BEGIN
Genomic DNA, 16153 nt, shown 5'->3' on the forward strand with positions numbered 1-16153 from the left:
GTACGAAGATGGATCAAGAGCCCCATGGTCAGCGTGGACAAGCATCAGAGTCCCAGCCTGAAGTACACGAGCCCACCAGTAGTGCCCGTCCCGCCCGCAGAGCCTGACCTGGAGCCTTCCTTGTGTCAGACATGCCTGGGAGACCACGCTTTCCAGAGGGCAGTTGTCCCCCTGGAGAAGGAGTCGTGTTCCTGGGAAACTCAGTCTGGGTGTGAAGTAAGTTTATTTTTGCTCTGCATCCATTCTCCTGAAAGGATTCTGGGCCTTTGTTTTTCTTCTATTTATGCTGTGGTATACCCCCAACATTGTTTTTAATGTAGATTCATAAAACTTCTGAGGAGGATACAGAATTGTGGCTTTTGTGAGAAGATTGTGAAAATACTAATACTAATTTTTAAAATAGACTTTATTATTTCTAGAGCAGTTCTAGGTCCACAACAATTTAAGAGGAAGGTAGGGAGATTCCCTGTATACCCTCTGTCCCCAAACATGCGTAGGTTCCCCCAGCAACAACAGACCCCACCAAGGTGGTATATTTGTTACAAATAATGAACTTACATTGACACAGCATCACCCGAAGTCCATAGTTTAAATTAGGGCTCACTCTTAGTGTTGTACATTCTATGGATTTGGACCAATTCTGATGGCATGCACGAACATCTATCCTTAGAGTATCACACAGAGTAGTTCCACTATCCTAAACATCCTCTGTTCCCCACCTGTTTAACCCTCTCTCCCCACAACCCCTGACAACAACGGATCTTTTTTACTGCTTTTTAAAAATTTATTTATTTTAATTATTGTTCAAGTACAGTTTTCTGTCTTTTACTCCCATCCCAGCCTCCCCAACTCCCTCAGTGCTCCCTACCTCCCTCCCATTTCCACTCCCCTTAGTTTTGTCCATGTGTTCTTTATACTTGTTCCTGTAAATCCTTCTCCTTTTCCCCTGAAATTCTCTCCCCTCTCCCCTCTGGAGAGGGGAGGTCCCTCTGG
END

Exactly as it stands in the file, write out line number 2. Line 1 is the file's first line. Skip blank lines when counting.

GTACGAAGATGGATCAAGAGCCCCATGGTCAGCGTGGACAAGCATCAGAGTCCCAGCCTGAAGTACACGAGCCCACCAGTAGTGCCCGTCCCGCCCGCAGAGCCTGACCTGGAGCCTTCCTTGTGTCAGACATGCCTGGGAGACCACGCTTTCCAGAGGGCAGTTGTCCCCCTGGAGAAGGAGTCGTGTTCCTGGGAAACTCAGTCTGGGTGTGAAGTAAGTTTATTTTTGCTCTGCATCCATTCTCCTGAAAGGATTCTGGGCCTTTGTTTTTCTTCTATTTATGCTGTGGTATACCCCCAACATTGTTTTTAATGTAGATTCATAAAACTTCTGAGGAGGATACAGAATTGTGGCTTTTGTGAGAAGATTGTGAAAATACTAATACTAATTTTTAAAATAGACTTTATTATTTCTAGAGCAGTTCTAGGTCCACAACAATTTAAGAGGAAGGTAGGGAGATTCCCTGTATACCCTCTGTCCCCAAACATGCGTAGGTTCCCCCAGCAACAACAGACCCCACCAAGGTGGTATATTTGTTACAAATAATGAACTTACATTGACACAGCATCACCCGAAGTCCATAGTTTAAATTAGGGCTCACTCTTAGTGTTGTACATTCTATGGATTTGGACCAATTCTGATGGCATGCACGAACATCTATCCTTAGAGTATCACACAGAGTAGTTCCACTATCCTAAACATCCTCTGTTCCCCACCTGTTTAACCCTCTCTCCCCACAACCCCTGACAACAACGGATCTTTTTTACTGCTTTTTAAAAATTTATTTATTTTAATTATTGTTCAAGTACAGTTTTCTGTCTTTTACTCCCATCCCAGCCTCCCCAACTCCCTCAGTGCTCCCTACCTCCCTCCCATTTCCACTCCCCTTAGTTTTGTCCATGTGTTCTTTATACTTGTTCCTGTAAATCCTTCTCCTTTTCCCCTGAAATTCTCTCCCCTCTCCCCTCTGGAGAGGGGAGGTCCCTCTGG